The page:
Around 40,000 years ago, Aboriginal communities across Sahul – Australia, New Guinea, Tasmania and what are now many smaller islands – used fire to create open and mainly grassy ecosystems.
They exterminated megafauna in the process by eliminating their browse. The most durable culture in the world subsequently relied on mild burning to sustain their various economies and ecosystems.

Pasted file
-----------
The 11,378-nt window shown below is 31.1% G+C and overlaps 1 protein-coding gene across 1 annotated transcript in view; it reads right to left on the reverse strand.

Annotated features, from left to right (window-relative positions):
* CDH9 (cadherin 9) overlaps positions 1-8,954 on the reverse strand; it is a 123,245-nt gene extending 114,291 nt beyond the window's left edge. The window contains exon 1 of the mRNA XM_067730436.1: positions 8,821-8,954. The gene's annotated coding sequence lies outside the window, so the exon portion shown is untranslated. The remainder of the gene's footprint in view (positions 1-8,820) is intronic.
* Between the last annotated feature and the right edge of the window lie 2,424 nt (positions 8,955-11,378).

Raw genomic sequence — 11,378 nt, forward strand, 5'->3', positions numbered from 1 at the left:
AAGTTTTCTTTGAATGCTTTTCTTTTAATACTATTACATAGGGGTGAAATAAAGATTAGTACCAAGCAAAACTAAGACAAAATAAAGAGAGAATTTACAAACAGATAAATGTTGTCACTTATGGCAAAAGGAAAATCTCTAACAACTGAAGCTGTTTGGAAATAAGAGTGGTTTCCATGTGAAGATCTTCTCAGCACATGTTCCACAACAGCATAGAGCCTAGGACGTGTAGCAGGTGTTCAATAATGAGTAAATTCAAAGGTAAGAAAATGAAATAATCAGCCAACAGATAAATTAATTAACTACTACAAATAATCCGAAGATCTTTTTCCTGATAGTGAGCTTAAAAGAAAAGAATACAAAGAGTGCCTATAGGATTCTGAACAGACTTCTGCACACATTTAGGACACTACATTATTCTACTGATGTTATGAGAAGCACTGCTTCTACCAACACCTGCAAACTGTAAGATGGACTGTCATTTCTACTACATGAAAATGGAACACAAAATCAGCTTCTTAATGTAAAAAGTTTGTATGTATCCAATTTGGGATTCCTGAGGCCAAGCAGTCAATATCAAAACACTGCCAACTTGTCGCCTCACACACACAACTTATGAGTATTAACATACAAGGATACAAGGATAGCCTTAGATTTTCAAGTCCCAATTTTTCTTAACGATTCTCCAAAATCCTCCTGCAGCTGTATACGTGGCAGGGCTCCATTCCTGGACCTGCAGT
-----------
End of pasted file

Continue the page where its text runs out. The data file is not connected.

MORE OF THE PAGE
Aborigines survived hugely rising sea levels that made our land the largest island and smallest continent, as well as volcanic upheavals that further transformed the physical landscape. Dramatic climate change didn’t affect their ability to manage fire regimes, except in north Queensland, where it became too wet to burn the landscape.